Robin Hood Tax legislation re-introduced, could fund the for fight climate change
WASHINGTON, D.C. – Today Congressman Keith Ellison (D-Minn.) re-introduced the Inclusive Prosperity Act, legislation that would establish a Robin Hood Tax — also known as a Wall Street Tax — by placing a miniscule fee on financial transactions. The tax would generate hundreds of billions of dollars in revenue annually for critical needs such as healthcare, education, job creation and the international fight against HIV/AIDS and climate change.
Erich Pica, President of Friends of the Earth U.S., said:
Friends of the Earth U.S. wholeheartedly endorses the Inclusive Prosperity Act and urges its passage into law. By making Wall Street pay its fair share, this legislation would help shore up funding for public goods and services that keep people and our communities healthy and whole, at home and around the world.
As the Inclusive Prosperity Act demonstrates, there is not actually a scarcity of public funds for global public goods; it is a question of political will. Trillions of dollars have been rapidly made available to pay for wars and Wall Street bailouts, but what about the climate crisis?
More about a tax on Wall Street:
At no more than half-a-penny per transaction, a Wall Street tax is a micro-tax on financial trading of stocks, bonds, derivatives and other financial instruments — most of which are traded not by people, but by computers in a matter of micro-seconds. The tax would curb harmful speculation and raise hundreds of billions of dollars of new revenue. Eleven European countries are in the process of setting up a regional financial transaction tax.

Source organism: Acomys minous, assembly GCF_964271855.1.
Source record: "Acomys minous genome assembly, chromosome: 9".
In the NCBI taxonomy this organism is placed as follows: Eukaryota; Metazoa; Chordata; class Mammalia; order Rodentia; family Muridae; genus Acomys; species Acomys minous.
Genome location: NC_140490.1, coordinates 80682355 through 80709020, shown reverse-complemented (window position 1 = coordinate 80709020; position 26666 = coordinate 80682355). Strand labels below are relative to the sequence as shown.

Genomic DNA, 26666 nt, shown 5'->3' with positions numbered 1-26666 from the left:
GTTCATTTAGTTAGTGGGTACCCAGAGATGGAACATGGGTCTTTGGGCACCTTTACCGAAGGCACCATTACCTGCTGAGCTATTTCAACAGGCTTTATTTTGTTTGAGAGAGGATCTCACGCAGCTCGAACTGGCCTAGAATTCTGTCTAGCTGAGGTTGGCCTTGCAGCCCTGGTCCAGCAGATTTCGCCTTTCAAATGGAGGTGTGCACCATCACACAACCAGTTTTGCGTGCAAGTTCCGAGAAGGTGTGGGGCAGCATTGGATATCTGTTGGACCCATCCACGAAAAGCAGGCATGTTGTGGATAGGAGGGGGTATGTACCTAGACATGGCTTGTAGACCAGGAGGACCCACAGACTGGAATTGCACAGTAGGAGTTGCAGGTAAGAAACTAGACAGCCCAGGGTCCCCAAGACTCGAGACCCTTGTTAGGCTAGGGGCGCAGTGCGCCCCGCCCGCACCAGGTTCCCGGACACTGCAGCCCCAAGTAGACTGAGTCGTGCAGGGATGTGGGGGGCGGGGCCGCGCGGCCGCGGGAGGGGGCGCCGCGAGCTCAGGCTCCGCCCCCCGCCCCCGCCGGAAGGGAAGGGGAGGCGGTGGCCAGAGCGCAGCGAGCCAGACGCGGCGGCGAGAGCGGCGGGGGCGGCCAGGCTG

The role of a Wall Street tax in international climate talks:
Though they have done little, and in some cases nothing at all, to cause the climate crisis, poor countries are the ones left footing a very expensive bill to deal with its fallout — a bill paid not only in money, but in lives lost and livelihoods destroyed.
The Inclusive Prosperity Act recognizes the enormous human and economic toll that climate change will take in the United States and in developing countries. It opens the door for a portion of this extremely promising, untapped revenue source to be used for “climate finance” – funds to help the world’s poor confront the climate crisis.
Developed countries will need to commit adequate sums of climate finance in order for major climate negotiations in Paris (at the end of 2015) to succeed. France has advocated for a portion of the revenue generated by the European FTT to help developing countries deal with climate disruption, and Friends of the Earth U.S. has called on the U.S. government to do the same.